- trend projections with actual data
Other revisions reflect the changes in the economic concepts and methodology necessary to provide a relevant and accurate picture of a constantly changing economy.
At the end of each of the following two months after the first estimate, revised estimates are released that incorporate revised and newly available monthly and quarterly data. Later come annual revisions and comprehensive revisions that occur every 5 years.
How Accurate Are the Early Estimates?
BEA’s standard of accuracy is based on a comparison of its early estimates to its “latest” estimates, which are generally produced years later. (Yup, they’re still trying to add everything up!) The latest revisions incorporate the most up-to-date concepts, statistical methods, and the most complete and accurate source data. A study published on BEA’s Survey of Current Business concluded that the three early quarterly estimates provide an accurate picture of:
- The direction of change in real GDP 97 percent of the time
- The acceleration or deceleration of growth about 72 percent of the time
- The relative magnitude of growth more than four-fifths of the time
- The cyclical peaks before five of the six recessions from 1969–2006
- The cyclical troughs of four of the six recessions
- Trends in saving, investment, government spending, corporate profits, and other key components of GDP
The study found no substantial revisions in key measures over time.
I wanted to take a look at the percent change in real GDP myself. Specifically, I wanted to compare the very first Advance estimates to the available Latest estimates. Obtaining the original quarterly Advance estimates wasn’t easy, but many thanks to Lisa Mataloni, an economist at BEA, who pointed me in the right direction! After getting the BEA data into Minitab, I produced the time series plot below. It compares the Advance estimates to the Latest estimates.
There are occasions where the Advance estimates give an incorrect impression of economic growth. When the Advance and Latest estimates are on different sides of 0, one estimate suggests growth while the other suggests contraction. This happened in Q1 of both 2001 and 2008. When the Advance and Latest estimates are both on the same side of 0 but have slopes in opposite directions, the estimates give different indications for the change in growth or contraction. For instance, in Q1 of 1997, the Advance estimate suggests that the economy started growing at a faster rate while the Latest estimate suggests that growth was slowing, and vice versa for the next quarter. There have also been some large revisions. For example, in Q4 of 2008 there is the now-infamous case where the Advance estimate of -3.8% has been revised sharply downward to -8.9%.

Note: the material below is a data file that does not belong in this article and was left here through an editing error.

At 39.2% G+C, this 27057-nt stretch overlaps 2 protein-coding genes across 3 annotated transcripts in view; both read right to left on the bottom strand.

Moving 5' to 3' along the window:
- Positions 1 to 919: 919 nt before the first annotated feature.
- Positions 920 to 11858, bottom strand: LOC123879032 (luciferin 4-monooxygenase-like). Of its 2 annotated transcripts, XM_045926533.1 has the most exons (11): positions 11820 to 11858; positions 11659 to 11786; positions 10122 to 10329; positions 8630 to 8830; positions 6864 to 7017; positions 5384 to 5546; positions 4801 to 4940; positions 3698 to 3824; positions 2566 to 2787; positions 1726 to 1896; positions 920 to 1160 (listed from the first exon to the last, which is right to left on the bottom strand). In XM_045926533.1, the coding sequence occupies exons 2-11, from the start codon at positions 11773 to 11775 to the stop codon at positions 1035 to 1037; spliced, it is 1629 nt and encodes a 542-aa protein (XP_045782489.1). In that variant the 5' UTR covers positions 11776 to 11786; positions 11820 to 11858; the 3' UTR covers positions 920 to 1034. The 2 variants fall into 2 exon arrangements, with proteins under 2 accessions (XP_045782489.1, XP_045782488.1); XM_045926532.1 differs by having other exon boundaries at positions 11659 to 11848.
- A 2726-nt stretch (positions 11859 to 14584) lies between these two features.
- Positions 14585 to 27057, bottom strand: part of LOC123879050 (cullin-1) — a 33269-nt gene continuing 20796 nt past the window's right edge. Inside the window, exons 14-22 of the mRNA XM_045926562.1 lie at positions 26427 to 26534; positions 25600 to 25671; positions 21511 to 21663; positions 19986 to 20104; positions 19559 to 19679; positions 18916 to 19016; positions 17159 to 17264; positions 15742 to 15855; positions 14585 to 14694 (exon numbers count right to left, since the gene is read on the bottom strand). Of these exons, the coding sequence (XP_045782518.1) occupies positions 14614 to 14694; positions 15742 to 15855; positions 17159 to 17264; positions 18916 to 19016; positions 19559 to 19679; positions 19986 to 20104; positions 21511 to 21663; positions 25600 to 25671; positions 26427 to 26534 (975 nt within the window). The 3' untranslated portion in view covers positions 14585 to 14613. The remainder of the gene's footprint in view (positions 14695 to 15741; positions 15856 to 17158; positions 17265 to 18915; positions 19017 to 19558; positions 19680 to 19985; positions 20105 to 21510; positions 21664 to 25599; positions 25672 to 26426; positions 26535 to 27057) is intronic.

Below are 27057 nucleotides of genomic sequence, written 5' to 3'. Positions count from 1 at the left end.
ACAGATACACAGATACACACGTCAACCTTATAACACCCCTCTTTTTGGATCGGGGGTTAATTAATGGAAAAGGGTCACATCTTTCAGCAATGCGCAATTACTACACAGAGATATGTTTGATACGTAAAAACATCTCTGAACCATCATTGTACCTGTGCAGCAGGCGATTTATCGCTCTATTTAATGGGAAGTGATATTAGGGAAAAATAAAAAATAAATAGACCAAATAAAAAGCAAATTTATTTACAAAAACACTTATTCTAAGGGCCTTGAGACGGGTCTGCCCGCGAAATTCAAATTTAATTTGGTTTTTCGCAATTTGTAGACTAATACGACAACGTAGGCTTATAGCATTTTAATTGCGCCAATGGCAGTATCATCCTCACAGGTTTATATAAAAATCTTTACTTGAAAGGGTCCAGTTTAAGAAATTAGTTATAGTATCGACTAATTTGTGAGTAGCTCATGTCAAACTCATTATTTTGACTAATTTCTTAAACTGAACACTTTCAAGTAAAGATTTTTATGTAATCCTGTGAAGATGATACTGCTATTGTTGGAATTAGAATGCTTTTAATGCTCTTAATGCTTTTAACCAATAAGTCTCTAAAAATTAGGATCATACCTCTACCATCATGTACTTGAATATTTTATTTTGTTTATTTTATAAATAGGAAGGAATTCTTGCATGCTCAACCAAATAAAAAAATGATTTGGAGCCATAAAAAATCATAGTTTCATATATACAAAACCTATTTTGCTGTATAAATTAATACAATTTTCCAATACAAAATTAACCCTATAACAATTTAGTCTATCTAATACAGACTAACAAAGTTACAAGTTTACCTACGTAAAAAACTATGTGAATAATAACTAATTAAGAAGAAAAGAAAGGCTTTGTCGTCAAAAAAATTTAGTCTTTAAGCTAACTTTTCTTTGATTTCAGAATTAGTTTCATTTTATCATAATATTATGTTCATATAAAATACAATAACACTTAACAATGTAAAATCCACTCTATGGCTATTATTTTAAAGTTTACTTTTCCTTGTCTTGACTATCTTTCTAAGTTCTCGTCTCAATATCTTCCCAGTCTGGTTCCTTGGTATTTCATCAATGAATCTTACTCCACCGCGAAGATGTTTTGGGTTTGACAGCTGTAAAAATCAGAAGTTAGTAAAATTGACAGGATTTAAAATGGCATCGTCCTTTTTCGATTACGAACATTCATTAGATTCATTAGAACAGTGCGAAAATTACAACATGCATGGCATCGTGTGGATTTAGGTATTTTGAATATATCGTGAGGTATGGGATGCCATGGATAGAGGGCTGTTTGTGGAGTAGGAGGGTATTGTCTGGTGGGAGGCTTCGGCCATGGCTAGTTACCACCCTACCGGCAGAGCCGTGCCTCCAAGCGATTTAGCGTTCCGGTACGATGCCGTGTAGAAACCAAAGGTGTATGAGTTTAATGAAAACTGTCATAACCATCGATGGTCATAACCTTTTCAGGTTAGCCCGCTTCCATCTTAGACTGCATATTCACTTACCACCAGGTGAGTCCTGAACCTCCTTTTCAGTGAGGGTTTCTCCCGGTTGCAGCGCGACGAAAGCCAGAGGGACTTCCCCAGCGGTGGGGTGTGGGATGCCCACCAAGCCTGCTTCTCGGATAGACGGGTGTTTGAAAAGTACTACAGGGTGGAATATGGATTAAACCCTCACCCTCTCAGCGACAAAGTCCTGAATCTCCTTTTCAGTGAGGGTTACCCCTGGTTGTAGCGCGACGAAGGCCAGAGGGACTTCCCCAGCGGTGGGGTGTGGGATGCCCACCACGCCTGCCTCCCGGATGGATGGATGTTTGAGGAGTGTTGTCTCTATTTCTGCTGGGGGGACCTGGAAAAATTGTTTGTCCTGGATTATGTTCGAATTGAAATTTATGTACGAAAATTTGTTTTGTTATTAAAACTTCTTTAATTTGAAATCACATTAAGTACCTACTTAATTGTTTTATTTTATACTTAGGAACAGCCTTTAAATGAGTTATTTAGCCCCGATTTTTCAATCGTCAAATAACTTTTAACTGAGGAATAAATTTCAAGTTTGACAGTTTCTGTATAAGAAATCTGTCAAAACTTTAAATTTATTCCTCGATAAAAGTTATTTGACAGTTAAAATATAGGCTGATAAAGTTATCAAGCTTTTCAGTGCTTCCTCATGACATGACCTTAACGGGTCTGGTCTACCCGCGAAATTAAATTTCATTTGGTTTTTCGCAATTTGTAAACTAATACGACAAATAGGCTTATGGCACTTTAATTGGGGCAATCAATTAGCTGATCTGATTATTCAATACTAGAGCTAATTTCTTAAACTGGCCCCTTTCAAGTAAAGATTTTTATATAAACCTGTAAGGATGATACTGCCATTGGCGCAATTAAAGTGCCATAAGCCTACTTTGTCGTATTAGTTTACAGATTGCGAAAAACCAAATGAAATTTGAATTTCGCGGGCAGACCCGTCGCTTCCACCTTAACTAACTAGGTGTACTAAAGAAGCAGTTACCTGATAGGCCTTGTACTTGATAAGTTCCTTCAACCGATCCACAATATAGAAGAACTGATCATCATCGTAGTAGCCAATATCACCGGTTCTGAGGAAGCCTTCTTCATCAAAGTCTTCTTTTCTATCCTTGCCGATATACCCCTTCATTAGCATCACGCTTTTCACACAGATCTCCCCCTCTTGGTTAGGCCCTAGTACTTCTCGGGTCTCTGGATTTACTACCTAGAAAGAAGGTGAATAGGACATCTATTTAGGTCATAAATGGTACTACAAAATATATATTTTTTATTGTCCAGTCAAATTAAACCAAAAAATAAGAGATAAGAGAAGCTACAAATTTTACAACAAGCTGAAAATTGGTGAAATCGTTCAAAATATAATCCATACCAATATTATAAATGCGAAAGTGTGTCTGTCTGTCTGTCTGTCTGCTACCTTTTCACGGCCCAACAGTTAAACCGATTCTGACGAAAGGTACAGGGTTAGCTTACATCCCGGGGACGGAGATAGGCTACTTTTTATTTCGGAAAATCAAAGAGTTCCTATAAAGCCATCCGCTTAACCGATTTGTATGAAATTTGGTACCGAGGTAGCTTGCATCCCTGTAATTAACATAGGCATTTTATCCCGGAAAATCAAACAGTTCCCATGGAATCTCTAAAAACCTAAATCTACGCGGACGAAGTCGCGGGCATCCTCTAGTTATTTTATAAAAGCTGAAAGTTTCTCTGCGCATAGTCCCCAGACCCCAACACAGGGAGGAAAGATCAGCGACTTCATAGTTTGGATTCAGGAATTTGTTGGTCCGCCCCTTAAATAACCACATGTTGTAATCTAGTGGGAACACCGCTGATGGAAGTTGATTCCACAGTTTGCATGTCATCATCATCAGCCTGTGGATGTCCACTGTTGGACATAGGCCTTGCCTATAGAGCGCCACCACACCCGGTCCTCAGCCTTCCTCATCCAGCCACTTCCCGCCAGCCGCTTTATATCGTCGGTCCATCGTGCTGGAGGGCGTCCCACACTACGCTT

That discrepancies exist is not surprising, because the Advance estimates are published just one month after the quarter ends while the Latest estimates benefit from years of improved data, measures, and techniques. But despite the major constraints on the Advance estimates, the Survey of Current Business study found that the mean absolute revisions to the early quarterly change estimates for real GDP have averaged about 1% for 1983–2009. This is pretty small given the tight constraints on the Advance estimates! And you can see in the time series plot that, while some points are off, the overall picture between the Advance and Latest estimates is fairly similar.